Cat fraternity so kind
I WOULD like to express my thanks to everyone who has been so kind and thoughtful and sent messages via cards, email and telephone and just word of mouth to me following the untimely and tragic death of my beloved ‘Jaffah’ (Sup UK Gr Ch Sarnau Jaffah).
I must confess that the majority of the expressions have only just been opened, as I was unable to cope with them previously - the pain being too raw.
I would also like to thank my close friends (you know who you are) for their support and for just being on the end of the phone.
It does show that the cat fraternity does indeed care and also, I hope, the esteem ‘Jaffah’ was held in - it goes without saying though that I would trade all those show wins and titles to have him back with me.
Jackie Reed, Johpas Siamese
A ‘huge’ thank you to all our friends in the cat fancy
COULD we say a huge ‘thank you’ to all our wonderful friends in the fancy who have helped us so much through these recent very difficult times, especially Penny and John Akehurst, Chris Titterington and Malcolm Beasley, Helen Marriott-Power, Celia Godwin, Tommy Goss and Bob Towner. Without wonderful people like you, the world would be a much sadder place, so thank you dear friends.
Interestingly, had we listened to our gorgeous, intelligent Singapura, ‘Jenga’ (Pr Glamoor Boniface) we would have discovered that we’d been burgled much sooner. Jenga, after recovering from the initial shock of having strangers bursting into his (and Chiefy’s) bedroom unannounced, came dashing upstairs and started yelling his head off outside our bedroom door at about 3.15am. We just thought he was winding us up and tried to ignore him. Wrong. He nevr usually behaves like that, so we should have realised that something was amiss.
When two police officers arrived at about 11am, both Jenga and Chiefy were seriously spooked, and shot out into the garden, where they hid until the men in black had gone!
We don’t bother with an alarm clock any more, as we have this new alarm cat!
Dorothy & Colin Stone, Jenga, Chiefy & Mirabelle
Distinguishing items at shows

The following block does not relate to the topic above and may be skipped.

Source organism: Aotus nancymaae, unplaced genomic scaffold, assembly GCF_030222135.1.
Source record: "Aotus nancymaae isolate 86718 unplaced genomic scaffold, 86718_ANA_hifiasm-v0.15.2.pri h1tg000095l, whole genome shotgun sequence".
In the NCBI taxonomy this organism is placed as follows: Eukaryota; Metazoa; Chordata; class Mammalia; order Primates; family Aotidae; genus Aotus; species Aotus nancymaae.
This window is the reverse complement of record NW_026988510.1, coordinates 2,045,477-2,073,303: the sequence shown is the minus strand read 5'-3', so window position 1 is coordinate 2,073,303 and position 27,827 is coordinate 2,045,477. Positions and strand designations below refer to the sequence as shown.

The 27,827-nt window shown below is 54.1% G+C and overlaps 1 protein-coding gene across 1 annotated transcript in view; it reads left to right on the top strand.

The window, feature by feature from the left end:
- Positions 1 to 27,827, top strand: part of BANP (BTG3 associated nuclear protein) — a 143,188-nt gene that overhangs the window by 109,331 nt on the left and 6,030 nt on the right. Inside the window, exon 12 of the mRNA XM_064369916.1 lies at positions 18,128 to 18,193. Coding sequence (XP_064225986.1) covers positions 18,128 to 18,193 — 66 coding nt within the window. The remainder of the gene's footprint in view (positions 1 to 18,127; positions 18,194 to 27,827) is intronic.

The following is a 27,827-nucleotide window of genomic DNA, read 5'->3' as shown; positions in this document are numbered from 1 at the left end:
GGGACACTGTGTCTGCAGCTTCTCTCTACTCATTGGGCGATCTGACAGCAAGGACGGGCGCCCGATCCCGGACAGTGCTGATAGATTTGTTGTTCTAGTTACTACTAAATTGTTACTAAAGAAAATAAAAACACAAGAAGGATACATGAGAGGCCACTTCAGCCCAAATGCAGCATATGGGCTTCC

IN A recent ‘Viewpoint’, Rita Quick raises the question of distinguishing items at shows.
I can understand why exhibitors provide different types of litter at cat shows rather than just sticking to the plain white sort, as one tries to offer the cats what they are used to at home. Much more eye-catching to my mind though, in terms of differentiation, are the ways in which blankets are tied up and draped in various manners, or shaped into doughnuts.
I was once sharply told off, with the threat of being reported to the GCCF, for putting tapes on the front corners of the vetbed in my pens in the vain attempt to stop the inhabitants from getting underneath and heaving the contents of the litter trays everywhere. When it was pointed out to me that these tapes were “distinguishing”, I saw the point and agreed, apologised and removed them; but contorted blankets are surely just as noticeable - or even more so.
In the horrifying item on animal cruelty in the same issue, a couple were woken at night in time to rescue their poor cat from being stolen and used as bait for dogs to tear up. Admittedly some people with warped minds may try to steal our pets in daytime, but it is so much easier for them to get away with it if it is done at night. This is yet another reason to stress to all cat owners that ALL CATS MUST BE KEPT IN AT NIGHT!
Be alert to the potential dangers of Permethrin
Please alert your readers to the potential dangers of cat poisoning from permethrin, which is contained in a number of over-the-counter spot-on or dip products. My cats were recently exposed to dog spot on treatment and as a result they became extremely ill and suffered tremors and seizures. With swift treatment and excellent veterinary care they have made a good recovery.
Here is an extract of an article from the Animal Poison Control Centre of American Society for the Prevention of Cruelty to Animals, detailing the possible problems together with a link to the full article:
“The spot-on treatments, which generally contain 45% or 65% permethrin in spot-ons and 3% or more permethrin in dips, are applied to cats accidentally or by individuals who ignore the warnings on the label. In some instances, cats have developed signs of permethrin toxicosis after being in close contact with (sleeping near or grooming) a dog recently treated with a permethrin spot-on product. Initial signs may appear within a few hours but can take 24 to 72 hours to manifest. Full-body tremors are the most common finding, although seizures may also occur. Other pyrethroids, including phenothrin and etofenprox, can cause a similar syndrome in cats when used at high concentrations.”
Please be vigilant and watch for possible signs including sudden and unexplained hyperactivity, lethargy, drooling and increased aggression.
Prevention is better than cure!
OUR CATS advice: with any treatments it is always important not only to follow the makers instructions, but also to consult your vet.
Thank you Joyce for the information...we wondered if anyone else had experienced any similar problems?